• Kairouz, S., Paradis, C., & Nadeau, L. (2012). Are online gamblers more at risk than offline gamblers? Cyberpsychology, Behavior and Social Networking, 15(3), 175180. doi:10.1089/cyber.2011.0260

    • Search Google Scholar
    • Export Citation
  • LaPlante, D. A, Nelson, S. E., & Gray, H. M. (2014). Breadth and depth involvement: Understanding Internet gambling involvement and its relationship to gambling problems. Psychology of Addictive Behaviors, 28(2), 396403. doi:10.1037/a0033810

    • Search Google Scholar
    • Export Citation
  • Lavender, J. M., Goodman, E. L., Culbert, K. M., Wonderlich, S. A., Crosby, R. D., Engel, S. G., Mitchell, J. E., Le Grange, D., Crow, S. J., & Peterson, C. B. (2017). Facets of impulsivity and compulsivity in women with anorexia nervosa. European Eating Disorders Review, 25(4), 309313. doi:10.1002/erv.2516

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  • Lesieur, H. R., & Blume, S. B. (1987). The South Oaks Gambling Screen (SOGS): A new instrument for the identification of pathological gamblers. The American Journal of Psychiatry, 144(9), 11841188. doi:10.1176/ajp.144.9.1184

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  • Lindsay, S., Thomas, S., Lewis, S., Westberg, K., Moodie, R., & Jones, S. (2013). Eat, drink and gamble: Marketing messages about “risky” products in an Australian major sporting series. BMC Public Health, 13(1), 719. doi:10.1186/1471-2458-13-719

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  • McMullan, J. L., & Miller, D. (2008). All in! The commercial advertising of offshore gambling on television. Journal of Gambling Issues, 22, 230251. doi:10.4309/jgi.2008.22.6

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  • Moragas, L., Granero, R., Stinchfield, R., Fernández-Aranda, F., Fröberg, F., Aymamí, N., Gómez-Peña, M., Fagundo, A. B, Islam, M. A., del Pino-Gutiérrez, A., Agüera, Z., Savvidou, L. G., Arcelus, J., Witcomb, G. L., Sauchelli, S., Menchón, J. M., & Jiménez-Murcia, S. (2015). Comparative analysis of distinct phenotypes in gambling disorder based on gambling preferences. BMC Psychiatry, 15(1), 86. doi:10.1186/s12888-015-0459-0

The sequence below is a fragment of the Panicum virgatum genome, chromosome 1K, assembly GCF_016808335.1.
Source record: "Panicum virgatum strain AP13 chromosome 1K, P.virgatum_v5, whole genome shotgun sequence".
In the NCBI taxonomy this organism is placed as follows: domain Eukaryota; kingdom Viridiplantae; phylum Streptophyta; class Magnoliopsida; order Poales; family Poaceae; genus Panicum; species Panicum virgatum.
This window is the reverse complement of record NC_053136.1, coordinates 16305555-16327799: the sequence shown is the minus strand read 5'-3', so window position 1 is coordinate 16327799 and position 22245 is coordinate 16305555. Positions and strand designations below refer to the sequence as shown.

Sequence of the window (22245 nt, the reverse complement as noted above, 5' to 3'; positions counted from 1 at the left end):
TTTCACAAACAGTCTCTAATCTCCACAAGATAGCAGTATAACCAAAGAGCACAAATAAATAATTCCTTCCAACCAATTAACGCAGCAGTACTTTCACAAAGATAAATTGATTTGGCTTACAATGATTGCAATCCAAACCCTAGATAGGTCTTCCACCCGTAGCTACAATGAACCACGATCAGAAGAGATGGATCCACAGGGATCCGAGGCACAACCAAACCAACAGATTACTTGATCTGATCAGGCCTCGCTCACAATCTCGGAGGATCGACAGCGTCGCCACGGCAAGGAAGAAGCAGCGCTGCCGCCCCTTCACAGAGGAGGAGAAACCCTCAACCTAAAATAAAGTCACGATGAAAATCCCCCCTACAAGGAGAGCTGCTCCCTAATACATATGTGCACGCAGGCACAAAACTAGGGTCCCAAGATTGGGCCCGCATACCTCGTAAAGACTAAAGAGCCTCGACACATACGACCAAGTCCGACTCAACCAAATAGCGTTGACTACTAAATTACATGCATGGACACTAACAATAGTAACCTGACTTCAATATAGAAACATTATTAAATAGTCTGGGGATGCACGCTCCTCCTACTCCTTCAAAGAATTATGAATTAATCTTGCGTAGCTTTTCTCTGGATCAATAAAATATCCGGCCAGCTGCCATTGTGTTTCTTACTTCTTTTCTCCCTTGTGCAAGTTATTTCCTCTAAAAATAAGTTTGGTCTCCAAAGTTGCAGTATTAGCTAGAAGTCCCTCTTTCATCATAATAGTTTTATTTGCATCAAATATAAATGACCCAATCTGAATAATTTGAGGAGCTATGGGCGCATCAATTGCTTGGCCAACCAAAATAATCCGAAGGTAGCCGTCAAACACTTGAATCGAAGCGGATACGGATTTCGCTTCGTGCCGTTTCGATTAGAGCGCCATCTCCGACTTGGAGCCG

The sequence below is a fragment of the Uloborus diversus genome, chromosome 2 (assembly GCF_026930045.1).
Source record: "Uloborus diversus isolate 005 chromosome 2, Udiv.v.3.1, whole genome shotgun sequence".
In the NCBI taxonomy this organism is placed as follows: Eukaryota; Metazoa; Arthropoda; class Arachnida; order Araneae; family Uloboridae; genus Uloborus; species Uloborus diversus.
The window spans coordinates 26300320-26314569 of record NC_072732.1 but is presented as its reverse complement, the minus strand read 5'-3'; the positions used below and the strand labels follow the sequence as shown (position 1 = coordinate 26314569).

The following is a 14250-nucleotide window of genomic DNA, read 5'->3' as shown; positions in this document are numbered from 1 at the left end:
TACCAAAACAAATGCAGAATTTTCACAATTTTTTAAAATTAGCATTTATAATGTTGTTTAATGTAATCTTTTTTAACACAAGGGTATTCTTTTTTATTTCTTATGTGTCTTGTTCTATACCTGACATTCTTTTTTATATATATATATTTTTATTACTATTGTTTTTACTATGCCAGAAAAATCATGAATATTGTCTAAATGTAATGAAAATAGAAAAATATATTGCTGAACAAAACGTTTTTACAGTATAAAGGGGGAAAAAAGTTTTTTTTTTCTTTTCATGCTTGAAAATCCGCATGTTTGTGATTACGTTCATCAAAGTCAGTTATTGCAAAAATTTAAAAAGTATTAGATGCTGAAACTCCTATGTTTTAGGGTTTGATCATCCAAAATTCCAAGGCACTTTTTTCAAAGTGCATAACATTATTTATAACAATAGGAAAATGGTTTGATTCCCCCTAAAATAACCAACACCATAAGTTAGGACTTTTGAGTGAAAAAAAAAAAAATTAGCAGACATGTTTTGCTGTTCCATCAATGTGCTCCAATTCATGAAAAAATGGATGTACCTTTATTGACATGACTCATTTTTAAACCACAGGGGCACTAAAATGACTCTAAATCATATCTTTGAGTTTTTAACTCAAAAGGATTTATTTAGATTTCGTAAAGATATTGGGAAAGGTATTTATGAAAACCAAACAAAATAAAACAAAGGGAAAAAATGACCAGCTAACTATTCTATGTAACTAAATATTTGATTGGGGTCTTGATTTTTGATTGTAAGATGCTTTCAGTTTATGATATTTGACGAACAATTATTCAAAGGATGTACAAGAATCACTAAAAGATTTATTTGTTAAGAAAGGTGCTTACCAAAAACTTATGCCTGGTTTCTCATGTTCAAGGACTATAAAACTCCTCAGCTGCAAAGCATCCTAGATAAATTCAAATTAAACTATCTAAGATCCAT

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  • Moreau, A., Chabrol, H., & Chauchard, E. (2016). Psychopathology of online poker players: Review of literature. Journal of Behavioral Addictions, 5(2), 155168. doi:10.1556/2006.5.2016.035

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  • Myrseth, H., Brunborg, G. S., Eidem, M., & Pallesen, S. (2013). Description and pre-post evaluation of a telephone and Internet based treatment programme for pathological gambling in Norway: A pilot study. International Gambling Studies, 13(2), 205220. doi:10.1080/14459795.2012.759610

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The author instruction is available in PDF.
Please, download the file from HERE

Dr. Zsolt Demetrovics
Institute of Psychology, ELTE Eötvös Loránd University
Address: Izabella u. 46. H-1064 Budapest, Hungary
Phone: +36-1-461-2681
E-mail: jba@ppk.elte.hu

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2020  
Total Cites 4024
WoS
Journal
Impact Factor
6,756
Rank by Psychiatry (SSCI) 12/143 (Q1)
Impact Factor Psychiatry 19/156 (Q1)
Impact Factor 6,052
without
Journal Self Cites
5 Year 8,735
Impact Factor
Journal  1,48
Citation Indicator  
Rank by Journal  Psychiatry 24/250 (Q1)
Citation Indicator   
Citable 86
Items
Total 74
Articles
Total 12
Reviews
Scimago 47
H-index
Scimago 2,265
Journal Rank
Scimago Clinical Psychology Q1
Quartile Score Psychiatry and Mental Health Q1
  Medicine (miscellaneous) Q1
Scopus 3593/367=9,8
Scite Score  
Scopus Clinical Psychology 7/283 (Q1)
Scite Score Rank Psychiatry and Mental Health 22/502 (Q1)
Scopus 2,026
SNIP  
Days from  38
sumbission  
to 1st decision  
Days from  37
acceptance